Utilities were given the opportunity to review the data for accuracy, but we recommend that local journalists doing stories based on the data check it with local sources.
EWG also published a report based on the data called State of American Drinking Water. The report says that the vast majority of the nation's drinking water has industrial or agricultural contaminants at levels that are low enough to pass muster under the Safe Drinking Water Act or state regulations, but high enough to post health risks—especially in rural areas. "Pesticides and toxic byproducts from fertilizer and manure are found by water utilities in many areas of the country, but are often detected in greater numbers and at higher readings by utilities serving rural communities in places where agriculture has a significant footprint."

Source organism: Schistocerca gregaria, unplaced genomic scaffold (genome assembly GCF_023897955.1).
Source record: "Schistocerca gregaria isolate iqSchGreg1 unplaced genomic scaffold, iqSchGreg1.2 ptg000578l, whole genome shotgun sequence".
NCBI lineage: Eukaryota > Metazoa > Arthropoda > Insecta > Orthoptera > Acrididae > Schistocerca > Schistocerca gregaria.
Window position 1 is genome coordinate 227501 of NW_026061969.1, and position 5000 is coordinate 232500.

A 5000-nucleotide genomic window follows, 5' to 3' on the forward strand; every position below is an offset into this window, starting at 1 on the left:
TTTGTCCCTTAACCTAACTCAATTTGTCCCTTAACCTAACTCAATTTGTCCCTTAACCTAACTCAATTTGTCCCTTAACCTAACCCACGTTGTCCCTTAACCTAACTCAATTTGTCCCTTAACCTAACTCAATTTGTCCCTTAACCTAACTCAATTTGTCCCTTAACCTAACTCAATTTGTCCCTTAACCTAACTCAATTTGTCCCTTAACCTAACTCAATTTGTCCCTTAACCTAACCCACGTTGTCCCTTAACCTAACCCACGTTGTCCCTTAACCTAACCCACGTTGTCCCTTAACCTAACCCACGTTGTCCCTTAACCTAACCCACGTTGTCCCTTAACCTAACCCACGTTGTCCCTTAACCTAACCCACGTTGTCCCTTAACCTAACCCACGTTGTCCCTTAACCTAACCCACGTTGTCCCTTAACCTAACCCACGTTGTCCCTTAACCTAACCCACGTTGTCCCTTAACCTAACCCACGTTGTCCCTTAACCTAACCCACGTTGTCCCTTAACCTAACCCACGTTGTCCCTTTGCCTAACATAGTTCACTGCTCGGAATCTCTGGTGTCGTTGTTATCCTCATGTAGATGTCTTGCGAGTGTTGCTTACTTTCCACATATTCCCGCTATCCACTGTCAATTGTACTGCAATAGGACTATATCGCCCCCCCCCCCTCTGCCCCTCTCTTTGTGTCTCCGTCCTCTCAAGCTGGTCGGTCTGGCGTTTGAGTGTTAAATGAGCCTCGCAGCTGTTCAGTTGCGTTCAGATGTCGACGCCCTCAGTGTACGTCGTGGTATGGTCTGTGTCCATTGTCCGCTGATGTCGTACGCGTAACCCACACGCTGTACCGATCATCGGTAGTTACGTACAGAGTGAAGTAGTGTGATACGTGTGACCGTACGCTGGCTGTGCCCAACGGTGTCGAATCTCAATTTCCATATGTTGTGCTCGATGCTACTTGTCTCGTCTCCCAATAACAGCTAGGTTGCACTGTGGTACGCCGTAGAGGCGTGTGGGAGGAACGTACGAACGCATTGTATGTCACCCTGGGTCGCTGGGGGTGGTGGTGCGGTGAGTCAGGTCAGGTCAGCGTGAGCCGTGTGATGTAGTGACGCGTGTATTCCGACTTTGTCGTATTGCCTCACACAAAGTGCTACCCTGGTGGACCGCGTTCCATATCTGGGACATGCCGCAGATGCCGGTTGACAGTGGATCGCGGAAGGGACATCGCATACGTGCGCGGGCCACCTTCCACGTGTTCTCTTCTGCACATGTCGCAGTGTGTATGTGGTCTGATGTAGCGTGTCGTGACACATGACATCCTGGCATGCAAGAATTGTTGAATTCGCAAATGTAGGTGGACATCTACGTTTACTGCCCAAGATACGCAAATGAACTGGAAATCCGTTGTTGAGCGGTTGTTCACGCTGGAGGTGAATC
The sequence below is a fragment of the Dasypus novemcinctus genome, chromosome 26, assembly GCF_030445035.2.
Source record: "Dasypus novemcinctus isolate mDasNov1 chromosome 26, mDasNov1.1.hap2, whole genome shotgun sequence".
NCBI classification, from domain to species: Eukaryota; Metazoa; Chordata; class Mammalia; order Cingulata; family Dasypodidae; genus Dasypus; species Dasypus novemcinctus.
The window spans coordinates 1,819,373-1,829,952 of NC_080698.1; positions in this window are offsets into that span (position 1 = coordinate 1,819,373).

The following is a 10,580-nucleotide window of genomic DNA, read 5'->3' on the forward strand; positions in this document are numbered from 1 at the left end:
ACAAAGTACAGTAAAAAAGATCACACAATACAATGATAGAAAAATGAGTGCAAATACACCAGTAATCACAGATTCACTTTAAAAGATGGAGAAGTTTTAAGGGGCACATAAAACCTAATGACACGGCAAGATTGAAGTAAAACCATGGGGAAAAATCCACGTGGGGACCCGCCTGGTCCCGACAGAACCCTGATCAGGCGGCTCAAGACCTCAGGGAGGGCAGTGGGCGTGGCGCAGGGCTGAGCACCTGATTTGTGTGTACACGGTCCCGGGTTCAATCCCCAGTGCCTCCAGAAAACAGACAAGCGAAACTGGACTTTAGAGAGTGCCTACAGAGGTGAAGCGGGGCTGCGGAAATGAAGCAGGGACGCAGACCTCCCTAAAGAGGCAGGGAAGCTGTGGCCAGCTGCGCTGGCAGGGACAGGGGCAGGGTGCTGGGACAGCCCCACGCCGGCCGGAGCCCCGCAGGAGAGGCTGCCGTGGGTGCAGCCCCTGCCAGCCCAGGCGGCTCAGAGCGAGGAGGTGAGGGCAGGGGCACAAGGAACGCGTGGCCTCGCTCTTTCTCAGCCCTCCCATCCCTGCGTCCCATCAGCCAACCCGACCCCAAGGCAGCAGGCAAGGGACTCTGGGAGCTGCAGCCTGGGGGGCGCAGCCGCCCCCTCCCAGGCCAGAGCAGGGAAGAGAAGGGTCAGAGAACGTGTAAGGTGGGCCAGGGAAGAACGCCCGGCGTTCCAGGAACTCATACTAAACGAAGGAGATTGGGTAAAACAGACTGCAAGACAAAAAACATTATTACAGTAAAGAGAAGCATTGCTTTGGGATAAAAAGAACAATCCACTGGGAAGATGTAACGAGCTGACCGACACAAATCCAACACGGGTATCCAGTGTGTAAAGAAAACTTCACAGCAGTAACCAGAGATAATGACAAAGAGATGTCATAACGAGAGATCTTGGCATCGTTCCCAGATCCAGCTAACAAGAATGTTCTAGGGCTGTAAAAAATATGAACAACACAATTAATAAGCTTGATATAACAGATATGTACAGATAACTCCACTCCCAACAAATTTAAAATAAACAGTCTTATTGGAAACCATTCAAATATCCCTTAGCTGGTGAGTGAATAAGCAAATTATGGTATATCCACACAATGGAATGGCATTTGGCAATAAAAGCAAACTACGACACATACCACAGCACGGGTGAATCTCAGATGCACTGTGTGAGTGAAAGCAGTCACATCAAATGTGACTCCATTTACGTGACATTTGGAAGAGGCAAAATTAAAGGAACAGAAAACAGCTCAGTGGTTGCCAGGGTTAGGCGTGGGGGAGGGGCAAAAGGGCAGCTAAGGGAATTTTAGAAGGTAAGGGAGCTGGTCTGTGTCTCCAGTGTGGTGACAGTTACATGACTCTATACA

The report says the Environmental Protection Agency hasn't added any new contaminants to the list of drinking-water pollutants in more than 20 years, so there are no legal limits for 160 contaminants that have been detected in tap water. Of the 267 contaminants detected, 93 are linked to an increased risk of cancer, 78 are associated with brain and nervous system damage, 63 are connected to developmental harm in children or fetuses, 38 may cause fertility problems, and 45 are linked to hormone disruption, EWG says. Almost 19,000 public water systems had detectable levels of lead, which can cause brain damage in children at any amount, EWG says.